This was one of the most fun shoot I have ever done, I got a good number of my friends together for an underwear special for Selfridges.  I love this moment, it reminds me of that reckless abandon of long summer days. My friends and I sneaking into pools that weren't ours, jumping off roofs, basically being a kid.

This was one of the most fun shoot I have ever done, I got a good number of my friends together for an underwear special for Selfridges. I love this moment, it reminds me of that reckless abandon of long summer days. My friends and I sneaking into pools that weren’t ours, jumping off roofs, basically being a kid.

This image of Diane Pernet was taking in Paris. She is one of that last  true eccentric fashion icons and working with people like her make portraiture such an incredible experience. I love that you can almost see her eyes, but cant quite see where she is looking.

This image of Diane Pernet was taking in Paris. She is one of that last true eccentric fashion icons and working with people like her make portraiture such an incredible experience. I love that you can almost see her eyes, but cant quite see where she is looking.

This image was featured on Nowness and was taken on the pan African Rovos rail. I love the starkness of the Karoo as it glides by behind her, and how she bisects it in quite a violent way. I find this image quite jarring in the end, even though at first glance its so peaceful

This image was featured on Nowness and was taken on the pan African Rovos rail. I love the starkness of the Karoo as it glides by behind her, and how she bisects it in quite a violent way. I find this image quite jarring in the end, even though at first glance its so peaceful

This image has such a wonderful stillness, I almost find myself holding my breath when I look over it, I never really find peace as far as a place to settle my eyes. I love when pictures have have little lives of their own.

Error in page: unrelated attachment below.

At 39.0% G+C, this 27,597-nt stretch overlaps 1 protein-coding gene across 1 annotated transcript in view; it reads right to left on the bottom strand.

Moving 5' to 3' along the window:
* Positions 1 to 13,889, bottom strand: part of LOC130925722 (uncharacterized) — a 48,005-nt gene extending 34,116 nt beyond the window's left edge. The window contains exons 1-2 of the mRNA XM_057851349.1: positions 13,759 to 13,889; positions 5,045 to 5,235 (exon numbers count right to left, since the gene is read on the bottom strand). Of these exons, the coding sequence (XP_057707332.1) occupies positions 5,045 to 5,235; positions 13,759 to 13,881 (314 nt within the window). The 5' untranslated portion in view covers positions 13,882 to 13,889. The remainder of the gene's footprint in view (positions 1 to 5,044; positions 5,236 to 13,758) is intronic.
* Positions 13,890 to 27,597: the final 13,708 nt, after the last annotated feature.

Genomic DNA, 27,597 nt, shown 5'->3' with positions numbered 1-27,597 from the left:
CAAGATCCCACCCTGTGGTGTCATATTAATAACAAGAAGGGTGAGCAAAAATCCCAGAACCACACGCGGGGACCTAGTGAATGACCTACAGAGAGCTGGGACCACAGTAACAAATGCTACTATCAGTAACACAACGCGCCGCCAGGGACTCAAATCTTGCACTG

This image has such a wonderful stillness, I almost find myself holding my breath when I look over it, I never really find peace as far as a place to settle my eyes. I love when pictures have have little lives of their own.

These two images were taken in Johannesburg, I cant help but feel that I am in the middle of them as they look at each other.

These two images were taken in Johannesburg, I cant help but feel that I am in the middle of them as they look at each other.

This was taken in Paris, the intensity of the photo is odd  as I find it quite weightless. They seem to counter balance each other. Its beautiful but as their faces come together quite bizarre as well. I really enjoy all these little permutations

This was taken in Paris, the intensity of the photo is odd as I find it quite weightless. They seem to counter balance each other. Its beautiful but as their faces come together quite bizarre as well. I really enjoy all these little permutations

This is one of my favorite places in the world, fitting to its' name; "Natures Valley".  A giant indian ocean on one side and this view inland up the river on the other. The air there has a weight to it. I was really pleased with this image as I can feel that weight when I look at it.

This is one of my favorite places in the world, fitting to its’ name; “Natures Valley”. A giant indian ocean on one side and this view inland up the river on the other. The air there has a weight to it. I was really pleased with this image as I can feel that weight when I look at it.

How many years have you been in business?
This question is a little different for me as some of my earliest memories are from film sets, my father, and award winning director and photographer used to let me look through the lens or operate the camera before I was even a teenager. He also had his crews work me to the absolute bone as soon as I was old enough to hold my own. I worked 22-hour days fetching water and carrying stands. Driving Trucks, writing treatments, setting up lights and loading cameras. But I suppose the question you are after is as far as me being in creative control, to be safe lets say 8 years.

Are you self-taught or photography school taught?
I learned on the sets of my father and his friends, I tried taking a few classes in university but realized quickly that technically speaking what you learn through work experience and life far surpasses what you learn at school. Something also has to be said from seeing how the best in the world operate creatively, how they deal with clients, and how they stay true to their vision. However as far as theory goes, school was invaluable.

Who was your greatest influence that inspired you to get into this business?
First and foremost my parents, both artists filled our lives with art and travel. These memories dance their way through almost all of my creative process. Sitting on the front of small rubber boat in the deep Okovango delta and being charged by a giant bull elephant to beautiful girls in a studio.